Electrocution deaths are common in North-east. Most of them are forgotten as ‘unfortunate’ incidents. The criminal neglect behind such mishaps is often ignored. The government and authorities concerned end their responsibility by paying some compensation to the victim families. For six lives lost including five minor children at Mawphlang near Shillong, Rs 6 lakh was announced as ex gratia. The compensation is clearly meagre, but what is totally absent is an inquiry. It is alleged that the authorities ignored complaints from the family about sparks in the meter box that connects the main supply line. And the mishap occurred almost wiping out an entire family!

In this instance, the ill-fated house was all made of tin, a good conductor of electricity! As soon as one point of the wall (?) got in contact with electricity, the whole house became electrified. Repeat such tragedy cannot be ruled out as poor people in Meghalaya use the cheap tin, mostly recycled from edible oil containers, for making houses. The mistake made by the linesman in this case was that he fixed the meter box directly into the tin wall, and not on a wood plank as commonly used. There might be another linesman making the same mistake unless the Meghalaya Energy Corporation Ltd (MeECL) takes notice of the loophole.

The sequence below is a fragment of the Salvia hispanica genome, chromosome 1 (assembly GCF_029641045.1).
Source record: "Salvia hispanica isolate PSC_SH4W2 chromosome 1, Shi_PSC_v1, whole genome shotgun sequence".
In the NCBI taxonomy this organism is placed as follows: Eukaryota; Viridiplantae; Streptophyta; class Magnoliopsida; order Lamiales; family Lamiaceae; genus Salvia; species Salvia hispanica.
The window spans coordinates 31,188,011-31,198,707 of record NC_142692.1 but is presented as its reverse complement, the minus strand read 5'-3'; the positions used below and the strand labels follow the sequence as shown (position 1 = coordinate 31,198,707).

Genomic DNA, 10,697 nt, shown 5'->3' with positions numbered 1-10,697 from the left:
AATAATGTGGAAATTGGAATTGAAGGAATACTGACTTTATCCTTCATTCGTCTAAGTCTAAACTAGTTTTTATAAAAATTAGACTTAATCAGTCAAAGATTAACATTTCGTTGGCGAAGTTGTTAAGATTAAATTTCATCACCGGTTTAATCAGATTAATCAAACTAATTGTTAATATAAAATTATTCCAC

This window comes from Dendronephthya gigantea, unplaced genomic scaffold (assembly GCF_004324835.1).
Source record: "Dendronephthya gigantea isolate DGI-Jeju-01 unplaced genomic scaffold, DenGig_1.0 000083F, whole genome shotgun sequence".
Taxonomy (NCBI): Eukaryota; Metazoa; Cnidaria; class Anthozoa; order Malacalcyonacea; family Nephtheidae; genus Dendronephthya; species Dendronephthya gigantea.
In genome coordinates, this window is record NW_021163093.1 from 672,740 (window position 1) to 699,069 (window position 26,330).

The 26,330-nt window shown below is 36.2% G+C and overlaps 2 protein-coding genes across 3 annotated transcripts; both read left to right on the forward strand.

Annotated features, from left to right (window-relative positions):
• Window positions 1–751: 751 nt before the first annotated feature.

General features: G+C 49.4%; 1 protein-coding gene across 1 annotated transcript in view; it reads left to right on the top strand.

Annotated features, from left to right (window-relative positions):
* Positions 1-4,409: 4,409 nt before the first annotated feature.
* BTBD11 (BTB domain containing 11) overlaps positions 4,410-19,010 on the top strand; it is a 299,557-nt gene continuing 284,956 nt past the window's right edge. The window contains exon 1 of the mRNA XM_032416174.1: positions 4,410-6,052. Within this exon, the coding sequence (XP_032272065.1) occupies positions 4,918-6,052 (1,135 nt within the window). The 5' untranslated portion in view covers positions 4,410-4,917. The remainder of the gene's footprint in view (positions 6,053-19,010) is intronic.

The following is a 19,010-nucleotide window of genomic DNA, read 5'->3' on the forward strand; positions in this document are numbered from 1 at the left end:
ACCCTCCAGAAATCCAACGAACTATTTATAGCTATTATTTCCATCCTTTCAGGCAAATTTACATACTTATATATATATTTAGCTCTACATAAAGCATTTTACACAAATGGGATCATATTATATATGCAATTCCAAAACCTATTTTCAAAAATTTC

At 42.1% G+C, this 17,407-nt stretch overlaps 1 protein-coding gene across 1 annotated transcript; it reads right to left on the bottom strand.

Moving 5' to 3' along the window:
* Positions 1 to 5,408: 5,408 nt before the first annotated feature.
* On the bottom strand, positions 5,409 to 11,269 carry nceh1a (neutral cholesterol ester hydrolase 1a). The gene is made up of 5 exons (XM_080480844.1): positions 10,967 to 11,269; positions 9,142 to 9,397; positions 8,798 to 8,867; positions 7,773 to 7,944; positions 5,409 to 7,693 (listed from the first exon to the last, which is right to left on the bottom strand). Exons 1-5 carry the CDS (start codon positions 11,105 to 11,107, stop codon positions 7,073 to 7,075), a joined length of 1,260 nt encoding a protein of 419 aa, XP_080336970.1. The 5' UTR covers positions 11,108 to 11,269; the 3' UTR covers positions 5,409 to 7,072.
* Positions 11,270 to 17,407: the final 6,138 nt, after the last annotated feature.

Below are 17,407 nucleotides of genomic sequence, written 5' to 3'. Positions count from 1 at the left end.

The debt-ridden MeECL perhaps cannot even think of holding awareness programmes for its field personnel. If at all they are taught about anything is how to make the consumer pay for the electricity. Expecting MeECL to make aware the consumers about the safe use of electricity is perhaps a wild imagination. But, if not MeECL, who will do it? Lives cannot be allowed to be lost like this! The electricity distribution company (discom) cannot expect that all the consumers will get their own knowledge about electricity. Being in the business, it’s the discom’s responsibility to ensure safety of consumers and common people from electricity-related mishaps. Besides ensuring safe electrification of the houses, the discom must erect solid barriers around all high-voltage installations like transformers. It’s time discoms like MeECL came out of its old school and be professional in owning up such mishaps and take remedial measures.

(Published as editorial in The Meghalaya Guardian on November 5, 2016)